||Technology in Australia 1788-1988
Table of Contents
I Management Of Native Forests
II Plantations-high Productivity Resources
III Protecting The Resource
IV Harvesting The Resource
V Solid Wood And Its Processing
iv Quality and standards
VI Minor Forest Products
VII Reconstituted Wood Products
VIII Pulp And Paper
IX Export Woodchips
X Future Directions
PreservationWood preservation technology in Australia has had to contend with considerable diversity both in the hazards that had to be controlled -mainly wood-rotting fungi, termites, borers and marine organisms -and in the response of the local timber species to them and to the conventional preservation treatments. The high content of poly-phenols in some species appears to confer high durability; on the other hand pronounced differences in sapwood and heartwood are often observed and high density and the presence of tylose-obstructed vessels often make uniform penetration very difficult.
As they became familiar with local timbers, the early settlers were able to select suitable species for use as posts and poles from the abundance of mature trees then available. Where non-durable species had to be used they were often charred or given a superficial treatment of creosote or tar or even finely ground charcoal in linseed oil. Preservation on a commercial scale first began in the sleeper industry in Western Australia in the early 1900s, with the treatment of karri by the UK-developed Powellizing process, which involved boiling the sleepers in a solution of molasses containing some arsenic trioxide. Many were exported to the UK along with jarrah sleepers which, being more durable, were not required to have similar treatment. In the late 1920s the process was replaced by fluarizing, developed in the WA Forests Department and which involved boiling with a mixture of sodium fluoride and either arsenic trioxide or sodium dinitrophenate, said to increase sleeper life two to three times. To protect poles and posts against ground decay open tank heating in creosote was also introduced to some extent early in this century but it was not until the 1930s that serious efforts were made to optimize it because of the growing scarcity of the more durable species and the waste involved in the then common practice of stripping the non-durable sapwood from poles intended for use in decay-prone situations.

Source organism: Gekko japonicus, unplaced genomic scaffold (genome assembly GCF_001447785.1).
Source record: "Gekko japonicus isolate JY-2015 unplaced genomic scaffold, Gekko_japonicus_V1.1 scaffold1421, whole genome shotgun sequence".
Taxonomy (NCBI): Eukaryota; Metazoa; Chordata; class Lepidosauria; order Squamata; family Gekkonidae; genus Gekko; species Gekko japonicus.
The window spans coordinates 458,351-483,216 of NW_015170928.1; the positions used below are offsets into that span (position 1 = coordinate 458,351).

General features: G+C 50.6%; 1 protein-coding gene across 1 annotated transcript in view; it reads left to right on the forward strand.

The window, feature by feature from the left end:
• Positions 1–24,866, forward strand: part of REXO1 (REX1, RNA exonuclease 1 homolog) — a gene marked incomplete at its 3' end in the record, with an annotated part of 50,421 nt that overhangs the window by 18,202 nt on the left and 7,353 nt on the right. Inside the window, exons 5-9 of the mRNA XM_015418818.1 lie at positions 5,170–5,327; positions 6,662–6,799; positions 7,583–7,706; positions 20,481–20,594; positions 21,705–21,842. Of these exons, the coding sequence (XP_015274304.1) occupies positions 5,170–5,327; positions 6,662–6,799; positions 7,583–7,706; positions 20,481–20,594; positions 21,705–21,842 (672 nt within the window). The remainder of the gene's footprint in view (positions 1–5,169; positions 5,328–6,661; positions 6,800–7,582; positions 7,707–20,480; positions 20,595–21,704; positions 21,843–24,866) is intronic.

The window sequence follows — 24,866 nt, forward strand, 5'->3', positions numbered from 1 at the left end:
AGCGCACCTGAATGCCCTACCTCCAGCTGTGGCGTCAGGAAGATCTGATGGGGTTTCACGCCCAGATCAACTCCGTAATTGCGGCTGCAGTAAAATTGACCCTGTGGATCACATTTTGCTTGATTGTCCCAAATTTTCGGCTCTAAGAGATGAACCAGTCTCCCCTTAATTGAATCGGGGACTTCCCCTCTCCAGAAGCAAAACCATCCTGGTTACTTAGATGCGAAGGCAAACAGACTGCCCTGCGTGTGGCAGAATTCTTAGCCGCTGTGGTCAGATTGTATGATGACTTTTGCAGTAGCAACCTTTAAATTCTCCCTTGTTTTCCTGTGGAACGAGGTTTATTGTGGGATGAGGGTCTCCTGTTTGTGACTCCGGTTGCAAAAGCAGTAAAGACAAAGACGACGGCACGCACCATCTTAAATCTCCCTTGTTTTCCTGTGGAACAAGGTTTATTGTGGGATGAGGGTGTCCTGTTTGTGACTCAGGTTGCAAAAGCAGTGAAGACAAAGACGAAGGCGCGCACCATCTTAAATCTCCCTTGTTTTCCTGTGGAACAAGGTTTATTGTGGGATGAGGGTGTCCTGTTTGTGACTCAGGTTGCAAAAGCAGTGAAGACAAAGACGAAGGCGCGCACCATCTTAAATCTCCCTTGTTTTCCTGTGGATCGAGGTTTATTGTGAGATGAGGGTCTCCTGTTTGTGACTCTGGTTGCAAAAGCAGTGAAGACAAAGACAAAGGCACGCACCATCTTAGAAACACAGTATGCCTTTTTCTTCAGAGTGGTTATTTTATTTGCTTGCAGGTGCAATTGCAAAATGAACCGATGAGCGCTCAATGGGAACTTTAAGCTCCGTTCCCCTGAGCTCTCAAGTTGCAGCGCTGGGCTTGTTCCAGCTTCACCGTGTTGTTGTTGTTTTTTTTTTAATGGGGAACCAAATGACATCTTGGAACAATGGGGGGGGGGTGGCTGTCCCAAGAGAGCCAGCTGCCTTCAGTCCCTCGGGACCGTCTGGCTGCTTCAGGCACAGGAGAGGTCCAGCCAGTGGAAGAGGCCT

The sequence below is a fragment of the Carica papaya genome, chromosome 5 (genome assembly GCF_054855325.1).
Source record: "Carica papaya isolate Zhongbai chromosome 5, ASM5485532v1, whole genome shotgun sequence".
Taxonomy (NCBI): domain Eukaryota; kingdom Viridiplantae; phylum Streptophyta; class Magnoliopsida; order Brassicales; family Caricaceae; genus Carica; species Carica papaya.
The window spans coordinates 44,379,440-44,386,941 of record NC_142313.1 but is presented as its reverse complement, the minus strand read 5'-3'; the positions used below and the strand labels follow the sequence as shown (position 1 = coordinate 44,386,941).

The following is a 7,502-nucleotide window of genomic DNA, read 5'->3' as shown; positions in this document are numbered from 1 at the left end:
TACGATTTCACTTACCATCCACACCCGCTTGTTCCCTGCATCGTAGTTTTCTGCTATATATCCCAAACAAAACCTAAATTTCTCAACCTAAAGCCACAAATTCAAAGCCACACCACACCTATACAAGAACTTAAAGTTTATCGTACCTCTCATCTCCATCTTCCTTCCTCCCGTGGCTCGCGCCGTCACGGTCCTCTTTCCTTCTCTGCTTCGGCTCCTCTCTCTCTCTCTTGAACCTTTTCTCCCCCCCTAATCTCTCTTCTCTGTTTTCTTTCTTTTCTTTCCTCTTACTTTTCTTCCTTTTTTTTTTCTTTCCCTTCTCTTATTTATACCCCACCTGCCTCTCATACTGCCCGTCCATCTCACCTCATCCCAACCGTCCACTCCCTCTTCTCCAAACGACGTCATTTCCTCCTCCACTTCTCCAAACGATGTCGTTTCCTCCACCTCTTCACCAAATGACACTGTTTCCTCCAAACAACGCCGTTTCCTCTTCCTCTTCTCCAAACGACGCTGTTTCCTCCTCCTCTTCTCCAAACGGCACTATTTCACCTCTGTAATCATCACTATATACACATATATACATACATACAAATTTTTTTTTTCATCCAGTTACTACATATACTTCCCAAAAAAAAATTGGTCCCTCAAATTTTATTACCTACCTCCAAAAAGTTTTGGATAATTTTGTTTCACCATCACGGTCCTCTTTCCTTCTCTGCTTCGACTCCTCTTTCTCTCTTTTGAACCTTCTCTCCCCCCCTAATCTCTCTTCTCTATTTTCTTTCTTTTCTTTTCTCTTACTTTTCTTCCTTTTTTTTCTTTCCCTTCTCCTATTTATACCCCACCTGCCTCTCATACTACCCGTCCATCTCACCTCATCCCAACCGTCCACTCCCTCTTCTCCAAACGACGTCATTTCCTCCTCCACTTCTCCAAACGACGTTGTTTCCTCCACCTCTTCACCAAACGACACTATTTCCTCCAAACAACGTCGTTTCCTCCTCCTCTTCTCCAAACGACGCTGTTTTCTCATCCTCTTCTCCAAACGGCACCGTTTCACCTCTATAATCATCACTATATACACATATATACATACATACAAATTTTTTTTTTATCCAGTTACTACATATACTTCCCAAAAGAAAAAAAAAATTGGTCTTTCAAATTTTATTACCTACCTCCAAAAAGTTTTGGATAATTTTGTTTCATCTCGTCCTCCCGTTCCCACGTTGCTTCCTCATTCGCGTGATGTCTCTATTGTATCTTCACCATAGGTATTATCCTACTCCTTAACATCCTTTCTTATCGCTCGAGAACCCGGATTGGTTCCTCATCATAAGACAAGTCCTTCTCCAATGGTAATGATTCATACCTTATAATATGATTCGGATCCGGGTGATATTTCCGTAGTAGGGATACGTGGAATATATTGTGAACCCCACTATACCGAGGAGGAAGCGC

When CSIR established a Division of Forest Products in 1928 preservation became one of its major activities. Some of the State forest services also became involved in preservation, as did a few public authorities concerned with the life of poles, sleepers and structural timbers. Overall there were two main thrusts in the research and development that started, one towards better protection against decay, termites and marine organisms, the other against Lyctus borer attack in sawn timber and plywood, a major problem for starch-containing sapwood, especially in New South Wales and Queensland.
In the 1930s CSIR started extensive field testing of the durability of Australian timbers treated in accordance with standard practices used in Europe and North America. The results served as the basis for further commercial development, as well as establishing the natural durabilities of the more common species. To achieve more effective and faster treatment of poles and posts it set up a pilot scale facility for pressure impregnation, a technique that had long been used in Europe, and co-operated with other interested groups to establish suitable conditions. The NSW Forests Commission built a small plant to apply this to local woods in 1944, but it was not until 1957 that a plant of any size was operating. This was built at Grafton, NSW by Hicksons (Aust.) Pty. Ltd., an offshoot of a UK company. Poles were vacuum-pressure impregnated with creosote at pressures up to 1400 kPa.
Organisations in Australian Science at Work - CSIRO Division of Forest Products; Hicksons (Aust.) Pty Ltd; N.S.W. Forestry Commission; Western Australia. Forests Department
© 1988 Print Edition page 222, Online Edition 2000
Published by Australian Science and Technology Heritage Centre, using the Web Academic Resource Publisher